5. mother of Zain

    Not to mention, i believe that putting our kids in the general public schooling system exposes them to much of the cancerous social problems of youth — like exclusionary cliques, a class-oriented system of popular kids vs. unpopular ones, wealthy kids vs. those with less, etc. Bullying, tormenting, negative peer pressure… being a kid in school was often not very fun, nor conducive to healthy self-esteem…not at all.

  6. mother of Zain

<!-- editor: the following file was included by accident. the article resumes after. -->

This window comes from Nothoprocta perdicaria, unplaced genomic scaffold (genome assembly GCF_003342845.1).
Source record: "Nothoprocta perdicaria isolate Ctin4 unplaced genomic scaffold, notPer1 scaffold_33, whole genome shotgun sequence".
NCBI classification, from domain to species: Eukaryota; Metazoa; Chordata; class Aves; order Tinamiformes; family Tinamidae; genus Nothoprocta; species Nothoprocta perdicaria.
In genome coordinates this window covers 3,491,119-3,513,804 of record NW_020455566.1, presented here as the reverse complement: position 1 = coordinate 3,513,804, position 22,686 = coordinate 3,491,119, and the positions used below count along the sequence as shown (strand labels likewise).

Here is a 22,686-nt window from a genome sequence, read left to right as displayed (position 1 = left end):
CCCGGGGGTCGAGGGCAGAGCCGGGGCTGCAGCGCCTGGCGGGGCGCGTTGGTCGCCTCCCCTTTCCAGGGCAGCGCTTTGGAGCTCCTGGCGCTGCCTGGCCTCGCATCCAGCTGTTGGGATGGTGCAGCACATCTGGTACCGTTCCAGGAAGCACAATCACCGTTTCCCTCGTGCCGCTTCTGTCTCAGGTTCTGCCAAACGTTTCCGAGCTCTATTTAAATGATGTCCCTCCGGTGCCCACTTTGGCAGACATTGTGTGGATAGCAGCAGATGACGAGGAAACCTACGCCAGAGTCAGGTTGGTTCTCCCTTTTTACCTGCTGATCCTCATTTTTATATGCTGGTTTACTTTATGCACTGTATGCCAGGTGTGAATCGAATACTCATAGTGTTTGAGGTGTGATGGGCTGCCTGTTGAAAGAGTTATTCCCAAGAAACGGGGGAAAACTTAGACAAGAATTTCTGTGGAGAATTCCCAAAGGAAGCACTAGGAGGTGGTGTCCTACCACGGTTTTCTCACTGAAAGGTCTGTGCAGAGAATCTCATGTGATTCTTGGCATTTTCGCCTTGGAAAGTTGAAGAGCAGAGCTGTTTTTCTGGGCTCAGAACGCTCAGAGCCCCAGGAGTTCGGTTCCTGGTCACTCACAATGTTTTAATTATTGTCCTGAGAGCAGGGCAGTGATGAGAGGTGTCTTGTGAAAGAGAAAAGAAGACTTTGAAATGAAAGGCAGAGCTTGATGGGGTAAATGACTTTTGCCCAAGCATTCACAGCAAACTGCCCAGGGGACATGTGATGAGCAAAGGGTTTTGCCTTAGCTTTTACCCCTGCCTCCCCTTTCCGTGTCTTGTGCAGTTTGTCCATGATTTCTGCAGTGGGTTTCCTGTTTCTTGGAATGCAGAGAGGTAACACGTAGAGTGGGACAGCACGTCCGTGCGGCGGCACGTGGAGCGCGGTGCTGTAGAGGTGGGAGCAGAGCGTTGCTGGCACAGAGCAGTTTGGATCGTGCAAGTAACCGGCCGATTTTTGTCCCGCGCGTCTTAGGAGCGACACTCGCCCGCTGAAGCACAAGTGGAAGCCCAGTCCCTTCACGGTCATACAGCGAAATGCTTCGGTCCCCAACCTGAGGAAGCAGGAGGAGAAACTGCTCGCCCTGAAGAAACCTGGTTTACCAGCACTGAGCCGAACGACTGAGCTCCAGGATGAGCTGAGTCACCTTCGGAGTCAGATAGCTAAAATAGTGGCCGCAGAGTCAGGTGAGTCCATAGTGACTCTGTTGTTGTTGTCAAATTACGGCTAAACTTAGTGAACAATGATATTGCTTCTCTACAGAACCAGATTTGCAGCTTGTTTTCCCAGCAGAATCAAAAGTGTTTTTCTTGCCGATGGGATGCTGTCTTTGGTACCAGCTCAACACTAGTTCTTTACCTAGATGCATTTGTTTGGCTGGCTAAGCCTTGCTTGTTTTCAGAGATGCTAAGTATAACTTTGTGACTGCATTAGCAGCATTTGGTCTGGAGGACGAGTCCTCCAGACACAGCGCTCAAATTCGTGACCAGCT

i recently started homeschooling (last year), and my 6 yr old is not unsocial at all! He gets to play with kids all the time, both in informal and more formalized settings where there are organized activities for the kids to partake in. And when he does have issues or conflicts with kids, I am right there when he needs me, to talk to him, tell him how he can deal with these issues, reinforce good manners and keeping good positive friends in his life, and he is doing wonderfully, thank God. I was worried about the socialization factor at first, but my boy soon proved me wrong! 🙂